Any leader can develop ways to integrate new aspects of a culture, but this process of change will need lots of attention for a while.
Q: What is the best way to handle a “problematic” company culture?
A: Organizations often hit a period when many members feel the culture is “problematic” for some reason. This is very normal and has many explanations.
Many changes often happen before the culture transforms — industry or market environment changes, key leadership changes, major growth or decline, significant shifts in the nature of the business or just characteristics of the changing workforce. Culture, on the other hand, is more deeply embedded in the organization.
Cultures are created. They usually develop during an organization’s early years or significant disruption periods and become answers to how to adapt to external demands and changes and how to integrate resources to conduct the business. Leaders and key influencers lead culture development. Over time aspects of culture get more deeply embedded throughout the workforce, in policies and training that push it toward the subconscious category (and thus harder to change). Cultures are a social phenomenon. They help people learn how to behave, fit in and get rewarded. It helps people know the “shorthand” by having routines that are common and seen as the “best or right way” to do the work.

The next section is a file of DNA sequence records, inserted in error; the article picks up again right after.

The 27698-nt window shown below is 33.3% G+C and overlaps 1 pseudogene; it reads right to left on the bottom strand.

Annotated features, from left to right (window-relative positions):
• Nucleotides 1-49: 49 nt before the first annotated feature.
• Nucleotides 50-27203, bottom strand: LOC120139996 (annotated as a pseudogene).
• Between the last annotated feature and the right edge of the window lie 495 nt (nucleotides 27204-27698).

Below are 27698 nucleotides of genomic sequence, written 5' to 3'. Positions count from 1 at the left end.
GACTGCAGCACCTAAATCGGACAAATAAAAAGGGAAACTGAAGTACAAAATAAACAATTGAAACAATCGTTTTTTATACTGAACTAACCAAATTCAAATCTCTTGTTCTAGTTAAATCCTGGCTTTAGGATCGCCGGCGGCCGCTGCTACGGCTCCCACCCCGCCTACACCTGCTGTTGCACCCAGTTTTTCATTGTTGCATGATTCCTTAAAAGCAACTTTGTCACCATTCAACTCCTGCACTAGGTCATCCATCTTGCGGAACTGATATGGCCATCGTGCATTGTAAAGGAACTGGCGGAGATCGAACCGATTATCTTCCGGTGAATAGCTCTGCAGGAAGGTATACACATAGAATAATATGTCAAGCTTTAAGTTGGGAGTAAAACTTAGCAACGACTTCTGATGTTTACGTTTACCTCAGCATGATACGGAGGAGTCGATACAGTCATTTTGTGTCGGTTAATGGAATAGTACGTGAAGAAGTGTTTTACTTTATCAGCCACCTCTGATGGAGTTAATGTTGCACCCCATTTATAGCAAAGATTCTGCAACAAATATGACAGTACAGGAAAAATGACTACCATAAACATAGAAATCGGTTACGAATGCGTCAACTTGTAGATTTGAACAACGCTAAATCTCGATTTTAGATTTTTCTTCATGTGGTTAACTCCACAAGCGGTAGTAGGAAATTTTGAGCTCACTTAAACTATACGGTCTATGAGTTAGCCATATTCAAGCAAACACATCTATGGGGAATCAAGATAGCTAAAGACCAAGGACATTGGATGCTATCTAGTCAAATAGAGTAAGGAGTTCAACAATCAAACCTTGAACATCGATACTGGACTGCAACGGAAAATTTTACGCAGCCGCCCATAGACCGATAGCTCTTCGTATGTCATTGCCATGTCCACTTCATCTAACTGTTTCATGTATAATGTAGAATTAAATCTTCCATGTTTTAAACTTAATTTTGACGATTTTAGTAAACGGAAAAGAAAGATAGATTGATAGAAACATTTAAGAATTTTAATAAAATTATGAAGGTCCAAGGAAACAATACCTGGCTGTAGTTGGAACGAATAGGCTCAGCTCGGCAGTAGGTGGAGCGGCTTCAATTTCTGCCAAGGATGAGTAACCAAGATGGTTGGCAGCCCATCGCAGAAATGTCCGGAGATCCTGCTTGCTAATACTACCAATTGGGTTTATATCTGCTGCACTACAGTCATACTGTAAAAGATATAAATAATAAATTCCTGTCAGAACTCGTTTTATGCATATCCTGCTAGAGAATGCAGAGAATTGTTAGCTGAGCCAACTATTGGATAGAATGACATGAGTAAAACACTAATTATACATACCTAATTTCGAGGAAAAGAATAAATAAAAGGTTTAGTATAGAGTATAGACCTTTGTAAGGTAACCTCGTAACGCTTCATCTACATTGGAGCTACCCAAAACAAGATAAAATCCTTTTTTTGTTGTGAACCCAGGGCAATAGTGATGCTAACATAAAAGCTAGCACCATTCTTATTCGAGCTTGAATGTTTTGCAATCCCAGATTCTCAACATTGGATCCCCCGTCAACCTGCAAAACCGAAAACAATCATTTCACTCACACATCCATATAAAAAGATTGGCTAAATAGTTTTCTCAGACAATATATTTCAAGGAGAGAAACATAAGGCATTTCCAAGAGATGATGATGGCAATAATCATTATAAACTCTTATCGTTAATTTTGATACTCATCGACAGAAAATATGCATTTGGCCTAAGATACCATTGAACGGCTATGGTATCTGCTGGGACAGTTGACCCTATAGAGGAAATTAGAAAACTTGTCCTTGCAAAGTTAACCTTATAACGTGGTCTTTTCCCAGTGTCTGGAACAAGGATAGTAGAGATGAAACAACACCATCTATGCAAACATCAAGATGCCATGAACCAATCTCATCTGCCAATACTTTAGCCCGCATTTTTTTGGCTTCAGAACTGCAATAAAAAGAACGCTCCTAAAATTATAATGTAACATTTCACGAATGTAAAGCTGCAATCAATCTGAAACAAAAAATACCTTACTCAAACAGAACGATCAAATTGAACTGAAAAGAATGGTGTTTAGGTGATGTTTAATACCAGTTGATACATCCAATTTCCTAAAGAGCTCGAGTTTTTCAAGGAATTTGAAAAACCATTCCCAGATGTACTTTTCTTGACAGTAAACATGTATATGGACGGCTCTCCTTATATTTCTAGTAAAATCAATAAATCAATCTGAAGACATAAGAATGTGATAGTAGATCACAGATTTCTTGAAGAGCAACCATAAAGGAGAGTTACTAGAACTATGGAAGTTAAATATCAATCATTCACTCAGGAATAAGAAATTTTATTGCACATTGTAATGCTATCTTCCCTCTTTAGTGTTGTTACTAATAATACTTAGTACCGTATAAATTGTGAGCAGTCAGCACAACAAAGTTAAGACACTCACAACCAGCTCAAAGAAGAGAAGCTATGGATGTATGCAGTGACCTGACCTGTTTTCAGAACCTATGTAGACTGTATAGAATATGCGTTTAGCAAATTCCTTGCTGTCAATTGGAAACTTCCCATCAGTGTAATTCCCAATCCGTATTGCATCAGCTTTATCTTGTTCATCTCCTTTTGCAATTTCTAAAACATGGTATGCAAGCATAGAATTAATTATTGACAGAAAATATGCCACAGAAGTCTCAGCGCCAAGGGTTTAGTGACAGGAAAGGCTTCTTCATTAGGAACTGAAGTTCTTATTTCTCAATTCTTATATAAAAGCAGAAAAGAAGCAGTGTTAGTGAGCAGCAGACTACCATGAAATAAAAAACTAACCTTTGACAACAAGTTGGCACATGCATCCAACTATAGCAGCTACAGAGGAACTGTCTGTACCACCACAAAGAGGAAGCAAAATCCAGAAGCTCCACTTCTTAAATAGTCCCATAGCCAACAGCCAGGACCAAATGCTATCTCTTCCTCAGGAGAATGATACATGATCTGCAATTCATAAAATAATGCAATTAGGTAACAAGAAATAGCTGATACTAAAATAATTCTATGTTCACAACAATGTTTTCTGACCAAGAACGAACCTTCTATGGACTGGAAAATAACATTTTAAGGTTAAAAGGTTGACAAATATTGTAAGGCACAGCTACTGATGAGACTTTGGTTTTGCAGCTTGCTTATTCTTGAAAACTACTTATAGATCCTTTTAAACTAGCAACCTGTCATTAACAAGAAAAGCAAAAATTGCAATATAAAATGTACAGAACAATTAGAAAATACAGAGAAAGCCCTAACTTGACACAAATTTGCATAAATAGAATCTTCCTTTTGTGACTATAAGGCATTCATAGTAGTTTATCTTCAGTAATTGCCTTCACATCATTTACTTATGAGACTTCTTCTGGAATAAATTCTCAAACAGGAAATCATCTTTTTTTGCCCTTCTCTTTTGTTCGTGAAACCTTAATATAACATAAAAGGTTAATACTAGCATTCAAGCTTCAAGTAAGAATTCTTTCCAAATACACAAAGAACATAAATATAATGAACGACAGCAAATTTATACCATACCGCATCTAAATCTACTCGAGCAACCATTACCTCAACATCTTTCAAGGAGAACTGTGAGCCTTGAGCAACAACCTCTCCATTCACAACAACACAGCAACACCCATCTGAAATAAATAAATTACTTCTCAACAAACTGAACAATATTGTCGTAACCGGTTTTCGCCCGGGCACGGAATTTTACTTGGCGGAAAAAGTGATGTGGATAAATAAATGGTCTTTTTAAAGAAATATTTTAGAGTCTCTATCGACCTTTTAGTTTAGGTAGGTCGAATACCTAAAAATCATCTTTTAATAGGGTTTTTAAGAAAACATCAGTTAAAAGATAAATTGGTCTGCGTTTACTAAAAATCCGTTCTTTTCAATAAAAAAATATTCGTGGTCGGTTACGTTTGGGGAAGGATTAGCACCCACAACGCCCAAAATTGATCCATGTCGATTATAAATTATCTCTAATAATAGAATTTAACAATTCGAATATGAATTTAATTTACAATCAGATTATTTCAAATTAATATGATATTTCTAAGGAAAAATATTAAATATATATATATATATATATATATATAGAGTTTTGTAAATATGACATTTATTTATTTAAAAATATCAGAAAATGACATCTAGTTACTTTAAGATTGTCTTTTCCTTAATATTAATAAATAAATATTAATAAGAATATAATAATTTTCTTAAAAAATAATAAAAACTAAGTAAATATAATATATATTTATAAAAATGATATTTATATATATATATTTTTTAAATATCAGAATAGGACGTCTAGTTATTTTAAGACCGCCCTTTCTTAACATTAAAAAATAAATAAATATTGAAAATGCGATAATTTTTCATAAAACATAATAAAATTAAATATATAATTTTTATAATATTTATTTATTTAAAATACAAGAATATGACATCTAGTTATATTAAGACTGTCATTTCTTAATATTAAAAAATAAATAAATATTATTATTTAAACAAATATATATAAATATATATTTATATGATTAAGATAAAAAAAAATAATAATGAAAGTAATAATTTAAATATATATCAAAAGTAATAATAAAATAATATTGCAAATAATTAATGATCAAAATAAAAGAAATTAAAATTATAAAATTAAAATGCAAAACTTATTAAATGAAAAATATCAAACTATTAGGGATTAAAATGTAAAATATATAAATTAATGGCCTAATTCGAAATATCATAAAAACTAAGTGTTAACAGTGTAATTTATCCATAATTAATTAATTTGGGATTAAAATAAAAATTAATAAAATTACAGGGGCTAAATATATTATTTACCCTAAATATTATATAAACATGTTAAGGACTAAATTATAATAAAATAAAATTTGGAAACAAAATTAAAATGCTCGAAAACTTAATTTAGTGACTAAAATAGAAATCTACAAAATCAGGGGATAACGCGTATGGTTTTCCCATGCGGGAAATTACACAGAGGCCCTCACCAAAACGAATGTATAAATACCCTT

Whenever a culture seems “problematic” it has begun to bother enough members to raise issues. It may be hindering the work, slowing things down when they need to speed up, having too many meetings that don’t seem useful, too many controlling mechanisms (approvals, meetings, micromanaging) or just affecting newer people who aren’t comfortable with how things are taking place.
Any leader can develop ways to integrate new aspects of a culture. This process of change will need lots of attention for a while. Cultures are not set in stone but often have long legacy roots within the people, systems and fabric of how an organization functions.
Leaders have more ways to either continue or change a culture. They have more power to get desired behaviors and results. They are often role models that many people will follow. And, they have access to rewards that influence people’s behavior to work within the culture or change it.
David W. Jamieson is a professor of organization development at the University of St Thomas Opus College of Business.
This article originally appeared in the Star Tribune on September 9, 2018. Used by kind permission of the Star Tribune.